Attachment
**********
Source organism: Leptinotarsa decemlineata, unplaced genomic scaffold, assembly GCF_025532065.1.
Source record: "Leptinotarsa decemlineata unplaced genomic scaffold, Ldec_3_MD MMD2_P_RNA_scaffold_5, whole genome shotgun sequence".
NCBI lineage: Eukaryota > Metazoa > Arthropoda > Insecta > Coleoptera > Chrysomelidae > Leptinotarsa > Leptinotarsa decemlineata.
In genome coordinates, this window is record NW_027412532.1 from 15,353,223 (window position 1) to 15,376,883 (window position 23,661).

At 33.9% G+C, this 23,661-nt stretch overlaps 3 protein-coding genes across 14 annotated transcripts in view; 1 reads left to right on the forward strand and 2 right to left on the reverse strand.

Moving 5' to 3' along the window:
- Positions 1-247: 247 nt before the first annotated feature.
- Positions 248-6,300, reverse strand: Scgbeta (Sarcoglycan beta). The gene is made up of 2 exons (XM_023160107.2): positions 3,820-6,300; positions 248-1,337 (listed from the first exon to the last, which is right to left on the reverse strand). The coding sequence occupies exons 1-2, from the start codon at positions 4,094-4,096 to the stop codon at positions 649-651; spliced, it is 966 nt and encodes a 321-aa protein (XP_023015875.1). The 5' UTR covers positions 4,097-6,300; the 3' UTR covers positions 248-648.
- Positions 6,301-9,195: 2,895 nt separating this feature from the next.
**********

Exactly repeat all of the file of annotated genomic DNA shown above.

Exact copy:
Source organism: Leptinotarsa decemlineata, unplaced genomic scaffold, assembly GCF_025532065.1.
Source record: "Leptinotarsa decemlineata unplaced genomic scaffold, Ldec_3_MD MMD2_P_RNA_scaffold_5, whole genome shotgun sequence".
NCBI lineage: Eukaryota > Metazoa > Arthropoda > Insecta > Coleoptera > Chrysomelidae > Leptinotarsa > Leptinotarsa decemlineata.
In genome coordinates, this window is record NW_027412532.1 from 15,353,223 (window position 1) to 15,376,883 (window position 23,661).

At 33.9% G+C, this 23,661-nt stretch overlaps 3 protein-coding genes across 14 annotated transcripts in view; 1 reads left to right on the forward strand and 2 right to left on the reverse strand.

Moving 5' to 3' along the window:
- Positions 1-247: 247 nt before the first annotated feature.
- Positions 248-6,300, reverse strand: Scgbeta (Sarcoglycan beta). The gene is made up of 2 exons (XM_023160107.2): positions 3,820-6,300; positions 248-1,337 (listed from the first exon to the last, which is right to left on the reverse strand). The coding sequence occupies exons 1-2, from the start codon at positions 4,094-4,096 to the stop codon at positions 649-651; spliced, it is 966 nt and encodes a 321-aa protein (XP_023015875.1). The 5' UTR covers positions 4,097-6,300; the 3' UTR covers positions 248-648.
- Positions 6,301-9,195: 2,895 nt separating this feature from the next.